For this week’s post I read a portion of Visual Research that focused on the methodology of design thinking.
As you can see, the obvious first step in any design process is defining your problem. You can’t successfully design something if you don’t have anything to achieve. Knowing what you need to solve is a critical part of design. The text suggests that once you receive your project brief, you can break it up into three different areas to investigate: a field of study, a project focus, and a research methodology.
- Field of study: This is looking at who your broad audience is. “Where will the work be situated and what function will it fulfill?” This means that as a designer, you have to make yourself familiar with what already exists in the field. Consider both the external and internal positions that the work will take on and the target audience you are hoping to speak in to. In most cases sophisticated visual languages already exist and it is critical to become familiar with their vocabulary.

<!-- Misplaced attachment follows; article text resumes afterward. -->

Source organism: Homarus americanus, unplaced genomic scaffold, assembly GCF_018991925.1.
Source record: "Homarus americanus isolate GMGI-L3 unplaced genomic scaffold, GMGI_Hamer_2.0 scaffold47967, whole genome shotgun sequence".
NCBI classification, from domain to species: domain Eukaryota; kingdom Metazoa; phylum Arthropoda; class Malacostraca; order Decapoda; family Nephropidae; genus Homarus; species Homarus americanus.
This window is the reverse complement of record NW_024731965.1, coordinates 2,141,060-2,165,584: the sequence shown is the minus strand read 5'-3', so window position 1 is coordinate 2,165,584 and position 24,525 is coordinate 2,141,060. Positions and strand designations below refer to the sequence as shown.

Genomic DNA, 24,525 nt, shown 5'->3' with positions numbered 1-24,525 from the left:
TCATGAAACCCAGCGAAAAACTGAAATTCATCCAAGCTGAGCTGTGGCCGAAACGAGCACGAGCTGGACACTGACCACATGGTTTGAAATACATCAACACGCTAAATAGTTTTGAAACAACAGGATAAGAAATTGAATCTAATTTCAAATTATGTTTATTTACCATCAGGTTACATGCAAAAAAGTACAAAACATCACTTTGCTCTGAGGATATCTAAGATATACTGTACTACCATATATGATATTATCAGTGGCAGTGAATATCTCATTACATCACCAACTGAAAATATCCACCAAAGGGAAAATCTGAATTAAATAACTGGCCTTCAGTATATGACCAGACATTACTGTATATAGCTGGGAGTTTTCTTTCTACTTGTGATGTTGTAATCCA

- The project focus: “What will the specific context and function of the work be within the wider field of study already defined?” At this step, you take what you’ve collected from your field of study research and you continue to narrow your focus for what will best serve your specific project.
- Research methodology: “How will the designer go about researching and developing the project in response to the context and intention outlined above?” A designer’s research methodology is simply giving themselves a set of rules to follow in order to get the outcome they desire. You should give yourself deadlines and goals to meet and begin to experiment and prototype your designs.
Works Cited: Noble, Ian, and Russell Bestley. Visual Research: An Introduction to Research Methodologies in Graphic Design. Lausanne: AVA, 2005. Print.